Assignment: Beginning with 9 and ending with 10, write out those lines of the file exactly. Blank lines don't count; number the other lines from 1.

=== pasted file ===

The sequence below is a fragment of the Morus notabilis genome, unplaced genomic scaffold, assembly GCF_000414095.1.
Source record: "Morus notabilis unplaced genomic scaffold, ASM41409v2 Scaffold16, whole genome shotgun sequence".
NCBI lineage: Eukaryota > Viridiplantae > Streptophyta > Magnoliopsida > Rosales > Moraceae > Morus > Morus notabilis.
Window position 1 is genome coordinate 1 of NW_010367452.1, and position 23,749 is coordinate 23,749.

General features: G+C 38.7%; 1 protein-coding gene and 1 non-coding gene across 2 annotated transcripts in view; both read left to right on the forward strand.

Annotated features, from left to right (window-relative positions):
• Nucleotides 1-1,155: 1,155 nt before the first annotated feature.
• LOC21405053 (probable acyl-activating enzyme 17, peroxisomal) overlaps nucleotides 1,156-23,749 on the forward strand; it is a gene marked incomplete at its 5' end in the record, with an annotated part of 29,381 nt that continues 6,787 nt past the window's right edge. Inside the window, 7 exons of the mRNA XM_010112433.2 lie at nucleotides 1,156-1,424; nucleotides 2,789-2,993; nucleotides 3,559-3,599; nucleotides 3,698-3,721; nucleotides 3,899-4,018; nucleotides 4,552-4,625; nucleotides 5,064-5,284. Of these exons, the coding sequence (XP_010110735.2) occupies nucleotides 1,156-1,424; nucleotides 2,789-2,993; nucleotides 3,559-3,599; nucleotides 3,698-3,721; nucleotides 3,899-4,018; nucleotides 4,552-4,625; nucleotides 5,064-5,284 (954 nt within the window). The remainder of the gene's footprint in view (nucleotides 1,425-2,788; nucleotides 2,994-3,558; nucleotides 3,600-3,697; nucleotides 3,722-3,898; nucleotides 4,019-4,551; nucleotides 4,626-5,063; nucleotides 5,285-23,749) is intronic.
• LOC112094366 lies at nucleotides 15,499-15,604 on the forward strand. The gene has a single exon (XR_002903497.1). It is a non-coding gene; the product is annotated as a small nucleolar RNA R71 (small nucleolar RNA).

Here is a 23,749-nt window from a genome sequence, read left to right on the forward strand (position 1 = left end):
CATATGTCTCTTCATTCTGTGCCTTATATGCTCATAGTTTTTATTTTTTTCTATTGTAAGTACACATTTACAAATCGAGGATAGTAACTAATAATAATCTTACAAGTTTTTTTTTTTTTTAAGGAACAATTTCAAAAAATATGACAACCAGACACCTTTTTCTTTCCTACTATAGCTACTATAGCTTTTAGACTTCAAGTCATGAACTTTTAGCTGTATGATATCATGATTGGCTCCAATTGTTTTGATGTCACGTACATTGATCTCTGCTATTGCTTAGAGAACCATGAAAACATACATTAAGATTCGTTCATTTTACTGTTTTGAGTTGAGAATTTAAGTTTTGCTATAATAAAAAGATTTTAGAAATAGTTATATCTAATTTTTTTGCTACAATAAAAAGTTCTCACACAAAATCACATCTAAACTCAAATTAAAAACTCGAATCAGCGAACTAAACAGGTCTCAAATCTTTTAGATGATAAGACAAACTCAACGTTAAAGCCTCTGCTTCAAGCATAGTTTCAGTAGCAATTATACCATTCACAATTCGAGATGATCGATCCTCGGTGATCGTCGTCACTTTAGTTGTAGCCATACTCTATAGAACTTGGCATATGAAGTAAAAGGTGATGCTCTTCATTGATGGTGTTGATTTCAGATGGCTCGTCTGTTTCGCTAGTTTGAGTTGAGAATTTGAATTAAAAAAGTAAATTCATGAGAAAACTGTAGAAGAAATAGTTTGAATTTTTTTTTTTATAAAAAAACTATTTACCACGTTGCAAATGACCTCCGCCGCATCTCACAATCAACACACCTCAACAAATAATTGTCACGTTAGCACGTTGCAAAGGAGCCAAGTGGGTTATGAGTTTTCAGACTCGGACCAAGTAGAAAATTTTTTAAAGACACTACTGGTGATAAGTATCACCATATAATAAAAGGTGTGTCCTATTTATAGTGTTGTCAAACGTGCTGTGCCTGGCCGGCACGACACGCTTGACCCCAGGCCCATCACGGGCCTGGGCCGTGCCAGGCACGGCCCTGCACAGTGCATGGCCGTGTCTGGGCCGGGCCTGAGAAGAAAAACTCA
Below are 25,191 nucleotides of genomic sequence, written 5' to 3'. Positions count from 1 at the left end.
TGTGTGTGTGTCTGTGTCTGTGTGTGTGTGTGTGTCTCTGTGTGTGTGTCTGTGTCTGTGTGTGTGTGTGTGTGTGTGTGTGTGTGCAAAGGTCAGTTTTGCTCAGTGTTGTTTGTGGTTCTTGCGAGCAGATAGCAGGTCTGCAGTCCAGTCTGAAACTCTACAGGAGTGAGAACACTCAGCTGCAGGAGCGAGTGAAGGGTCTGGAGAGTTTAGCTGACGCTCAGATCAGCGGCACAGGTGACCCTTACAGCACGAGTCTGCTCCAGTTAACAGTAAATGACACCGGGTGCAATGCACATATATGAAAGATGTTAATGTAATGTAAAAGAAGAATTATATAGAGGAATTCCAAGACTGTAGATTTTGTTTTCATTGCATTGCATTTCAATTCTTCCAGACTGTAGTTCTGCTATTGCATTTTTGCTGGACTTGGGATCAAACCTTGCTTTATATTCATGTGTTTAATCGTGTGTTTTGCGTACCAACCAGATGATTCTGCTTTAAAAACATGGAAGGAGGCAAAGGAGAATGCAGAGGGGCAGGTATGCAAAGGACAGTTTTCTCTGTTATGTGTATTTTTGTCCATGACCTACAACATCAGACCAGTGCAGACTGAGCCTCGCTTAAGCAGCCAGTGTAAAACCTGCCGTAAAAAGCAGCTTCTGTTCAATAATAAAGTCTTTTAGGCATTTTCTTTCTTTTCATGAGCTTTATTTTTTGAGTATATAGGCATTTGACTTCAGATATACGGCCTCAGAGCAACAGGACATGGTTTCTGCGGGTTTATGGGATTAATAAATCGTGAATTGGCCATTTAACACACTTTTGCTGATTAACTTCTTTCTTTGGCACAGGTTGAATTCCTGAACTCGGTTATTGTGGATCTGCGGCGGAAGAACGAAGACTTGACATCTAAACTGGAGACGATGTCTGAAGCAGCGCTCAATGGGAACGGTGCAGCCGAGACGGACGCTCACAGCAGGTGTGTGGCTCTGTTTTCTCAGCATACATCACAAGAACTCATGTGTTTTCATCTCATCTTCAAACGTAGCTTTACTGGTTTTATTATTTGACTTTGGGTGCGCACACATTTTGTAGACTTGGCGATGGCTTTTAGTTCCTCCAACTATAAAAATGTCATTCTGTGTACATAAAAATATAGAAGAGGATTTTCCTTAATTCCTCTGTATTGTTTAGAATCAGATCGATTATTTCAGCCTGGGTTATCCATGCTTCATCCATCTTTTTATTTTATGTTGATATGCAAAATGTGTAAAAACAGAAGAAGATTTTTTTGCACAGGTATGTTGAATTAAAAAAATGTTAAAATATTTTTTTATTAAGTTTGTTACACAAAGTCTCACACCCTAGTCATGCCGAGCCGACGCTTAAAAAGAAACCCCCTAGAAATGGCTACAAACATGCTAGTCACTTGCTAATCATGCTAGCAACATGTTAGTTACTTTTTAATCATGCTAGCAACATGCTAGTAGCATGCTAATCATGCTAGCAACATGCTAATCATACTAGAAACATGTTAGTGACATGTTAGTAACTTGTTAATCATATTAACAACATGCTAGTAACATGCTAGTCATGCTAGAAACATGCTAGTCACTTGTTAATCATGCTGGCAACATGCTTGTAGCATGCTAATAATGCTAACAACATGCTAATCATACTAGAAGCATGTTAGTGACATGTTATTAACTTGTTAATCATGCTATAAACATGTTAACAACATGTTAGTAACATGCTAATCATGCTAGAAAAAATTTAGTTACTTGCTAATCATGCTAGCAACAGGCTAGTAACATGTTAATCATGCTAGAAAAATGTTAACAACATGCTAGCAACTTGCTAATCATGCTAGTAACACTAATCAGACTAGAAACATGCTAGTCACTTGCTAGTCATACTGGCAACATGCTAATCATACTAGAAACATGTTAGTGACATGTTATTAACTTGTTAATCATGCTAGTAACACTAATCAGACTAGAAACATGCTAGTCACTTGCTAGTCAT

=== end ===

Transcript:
• LOC112094366 lies at nucleotides 15,499-15,604 on the forward strand. The gene has a single exon (XR_002903497.1). It is a non-coding gene; the product is annotated as a small nucleolar RNA R71 (small nucleolar RNA).

Here is a 23,749-nt window from a genome sequence, read left to right on the forward strand (position 1 = left end):